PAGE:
Amazon recently made headlines by filing a lawsuit against 1,000 people accused of filing fake product or book reviews. Although I applaud their efforts to do the impossible – weed out people who posted reviews because they were paid to do so – what this whole exercise should call into question is the book review process itself. Let’s take a look.
Who is reviewing the reviewers? Why should I listen to what anyone says about anything? Who is qualified to be a book reviewers? How do you weigh a review over another? Can we even trust the reviews are legitimate and not done by slimy competitors or paid for “fans”?
The digital world, like the brick and mortar one, is filled with players, playa haters, losers, liars, cheats, criminals, and incompetents. But the online world makes it quick and easy to con, scam, and virally disturb things. Instahoax should be a word, because the online world allows anyone to be anybody, to say anything, even anonymously, and one comment can disturb everything. There’s no real accountability here. Someone, with motives or mental state unknown, could post something that is believed to be true, and can cause a subsequent storm that ruins reputations, leads to violence, causes stocks to tumble, hurts a business, or bullies young, impressionable souls.
All reviews are bullshit until proven otherwise. Why? Because reviewers or reviews can be:
1. Paid for
2. Done out of jealousy/anger
3. Posted by a competitor seeking to undermine another
4. Written by someone not qualified to judge what they review
5. Placed by people who are crazy, dumb, or intoxicated
6. Based on an arbitrary incident or moment that doesn’t truly reflect the totality of the experience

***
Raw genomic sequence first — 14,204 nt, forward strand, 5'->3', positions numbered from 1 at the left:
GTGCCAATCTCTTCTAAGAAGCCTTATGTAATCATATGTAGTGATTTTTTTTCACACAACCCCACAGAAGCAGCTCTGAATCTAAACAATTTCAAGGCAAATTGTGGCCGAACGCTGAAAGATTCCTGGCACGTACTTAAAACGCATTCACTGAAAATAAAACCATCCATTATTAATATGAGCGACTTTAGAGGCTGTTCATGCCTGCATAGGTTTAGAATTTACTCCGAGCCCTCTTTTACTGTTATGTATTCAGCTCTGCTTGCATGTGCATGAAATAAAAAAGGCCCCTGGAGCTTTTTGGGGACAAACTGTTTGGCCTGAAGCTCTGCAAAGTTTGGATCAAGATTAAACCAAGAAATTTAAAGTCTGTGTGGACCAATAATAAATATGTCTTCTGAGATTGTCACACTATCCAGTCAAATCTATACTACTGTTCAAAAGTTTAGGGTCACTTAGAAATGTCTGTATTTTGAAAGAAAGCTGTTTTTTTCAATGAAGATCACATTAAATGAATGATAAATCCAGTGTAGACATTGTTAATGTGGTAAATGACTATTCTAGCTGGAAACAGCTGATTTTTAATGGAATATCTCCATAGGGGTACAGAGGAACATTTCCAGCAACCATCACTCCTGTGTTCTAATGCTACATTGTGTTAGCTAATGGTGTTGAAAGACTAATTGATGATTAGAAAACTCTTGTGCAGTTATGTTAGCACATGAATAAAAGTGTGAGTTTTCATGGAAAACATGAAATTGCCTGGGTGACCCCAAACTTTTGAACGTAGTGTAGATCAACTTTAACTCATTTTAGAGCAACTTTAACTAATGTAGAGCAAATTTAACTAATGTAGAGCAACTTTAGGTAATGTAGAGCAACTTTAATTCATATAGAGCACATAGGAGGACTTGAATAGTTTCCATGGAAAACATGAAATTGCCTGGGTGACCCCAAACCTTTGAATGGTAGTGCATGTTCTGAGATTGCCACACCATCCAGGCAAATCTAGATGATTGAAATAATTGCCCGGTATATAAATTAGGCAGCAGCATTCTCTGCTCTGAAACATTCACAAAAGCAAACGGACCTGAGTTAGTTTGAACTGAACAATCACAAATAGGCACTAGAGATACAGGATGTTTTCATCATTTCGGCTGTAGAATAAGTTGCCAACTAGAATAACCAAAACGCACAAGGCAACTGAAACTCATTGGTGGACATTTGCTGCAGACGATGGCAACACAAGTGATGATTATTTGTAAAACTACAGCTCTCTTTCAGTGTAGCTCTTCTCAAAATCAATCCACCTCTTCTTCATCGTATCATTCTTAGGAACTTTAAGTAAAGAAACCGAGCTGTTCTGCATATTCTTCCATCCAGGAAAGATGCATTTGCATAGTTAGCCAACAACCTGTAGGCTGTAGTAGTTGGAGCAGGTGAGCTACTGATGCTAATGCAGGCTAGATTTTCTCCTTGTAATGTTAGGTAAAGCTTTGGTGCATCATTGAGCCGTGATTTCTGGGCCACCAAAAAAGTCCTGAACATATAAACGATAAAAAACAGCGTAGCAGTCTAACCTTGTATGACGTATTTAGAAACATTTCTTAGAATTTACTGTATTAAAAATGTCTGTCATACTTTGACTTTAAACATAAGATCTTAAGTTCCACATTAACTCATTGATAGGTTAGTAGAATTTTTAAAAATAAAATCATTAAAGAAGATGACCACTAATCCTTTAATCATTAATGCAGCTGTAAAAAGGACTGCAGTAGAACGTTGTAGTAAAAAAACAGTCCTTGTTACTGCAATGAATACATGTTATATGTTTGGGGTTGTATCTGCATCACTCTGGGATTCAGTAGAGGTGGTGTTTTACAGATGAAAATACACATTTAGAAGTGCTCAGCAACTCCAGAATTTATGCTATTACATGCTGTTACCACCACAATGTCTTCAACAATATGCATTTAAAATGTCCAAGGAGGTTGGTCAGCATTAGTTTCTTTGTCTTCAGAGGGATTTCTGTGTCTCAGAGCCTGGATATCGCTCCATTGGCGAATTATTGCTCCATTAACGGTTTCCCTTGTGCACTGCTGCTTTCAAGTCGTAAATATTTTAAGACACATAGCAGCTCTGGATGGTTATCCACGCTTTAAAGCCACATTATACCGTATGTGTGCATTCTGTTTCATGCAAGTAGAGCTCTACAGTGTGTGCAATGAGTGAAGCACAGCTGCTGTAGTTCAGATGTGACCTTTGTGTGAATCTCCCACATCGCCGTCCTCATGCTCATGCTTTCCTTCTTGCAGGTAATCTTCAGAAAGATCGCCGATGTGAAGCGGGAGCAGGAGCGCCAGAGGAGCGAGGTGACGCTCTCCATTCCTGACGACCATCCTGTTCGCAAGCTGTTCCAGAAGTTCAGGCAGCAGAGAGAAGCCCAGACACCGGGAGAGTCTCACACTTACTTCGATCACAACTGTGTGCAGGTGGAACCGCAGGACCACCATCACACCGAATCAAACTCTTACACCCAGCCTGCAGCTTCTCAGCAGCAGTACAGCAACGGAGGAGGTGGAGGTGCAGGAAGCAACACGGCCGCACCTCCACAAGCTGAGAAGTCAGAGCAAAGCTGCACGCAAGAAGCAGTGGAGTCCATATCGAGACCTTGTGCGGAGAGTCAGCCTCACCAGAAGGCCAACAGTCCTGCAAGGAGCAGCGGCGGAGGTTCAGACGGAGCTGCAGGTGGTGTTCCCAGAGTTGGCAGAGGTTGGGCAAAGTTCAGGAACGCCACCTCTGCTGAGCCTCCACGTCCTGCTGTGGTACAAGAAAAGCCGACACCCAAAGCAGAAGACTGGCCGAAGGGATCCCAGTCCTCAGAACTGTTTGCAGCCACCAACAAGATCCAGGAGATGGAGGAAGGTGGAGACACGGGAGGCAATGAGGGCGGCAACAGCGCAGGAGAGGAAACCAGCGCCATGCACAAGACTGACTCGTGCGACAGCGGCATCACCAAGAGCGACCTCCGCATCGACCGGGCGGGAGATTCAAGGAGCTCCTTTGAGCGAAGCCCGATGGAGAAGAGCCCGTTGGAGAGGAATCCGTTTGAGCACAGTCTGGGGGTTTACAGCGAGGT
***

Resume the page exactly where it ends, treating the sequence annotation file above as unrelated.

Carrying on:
7. In a poor position to judge, due to a lack of experience
8. Misguided by poor judgement
9. Driven by lousy ethics and values
10. So free to say anything that they will go overboard simply because they think it’s funny
11. Egotistical and lack compassion
12. Produced by a racist, sexist, or biased individual
The process of reviewing books is tough enough. Who determines which books get reviewed? That’s the first issue to examine. Out of a million titles released in 2015, only a handful get reviewed by authoritative outlets.
Next issue: How do you judge a book? Sure you can look at certain technical aspects but then it comes down to feelings and opinions. What informs these judgements and how can a reader give weight to a review unless he or she understands what this reviewer tends to like or hate?
Book reviews can be compromised. Some publications charge for reviews, such as Kirkus, Foreword, and Publishers Weekly Select. Other places allow for user reviews, such as Amazon, but it’s hard to know what motivated a reviewer, nor is one in position to judge the reviewer’s credentials. Then there are the many bloggers and random online reviewers out there, some of whom may be compromised by financial, political, or other considerations.
I rarely buy a book based on a review, and when I do it’s not so much because a review gushed over it but merely alerted me that such a book is available. I’m not a snob but generally look at The New York Times Book Review and The Wall Street Journal to tell me what books are out there. I also like to see what the New York Post has to say.
We need a review of the book review process, the review outlets, and the reviewers themselves. We can’t sue over false reviewers, bad reviews, or media outlets that don’t review the right books, but we should be cautious when we let reviewers guide our economic decisions, movie choices, or book selections.
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Brian Feinblum’s views, opinions, and ideas expressed in this blog are his alone and not that of his employer. You can follow him on Twitter @theprexpert and email him at firstname.lastname@example.org. He feels more important when discussed in the third-person. This is copyrighted by BookMarketingBuzzBlog © 2015
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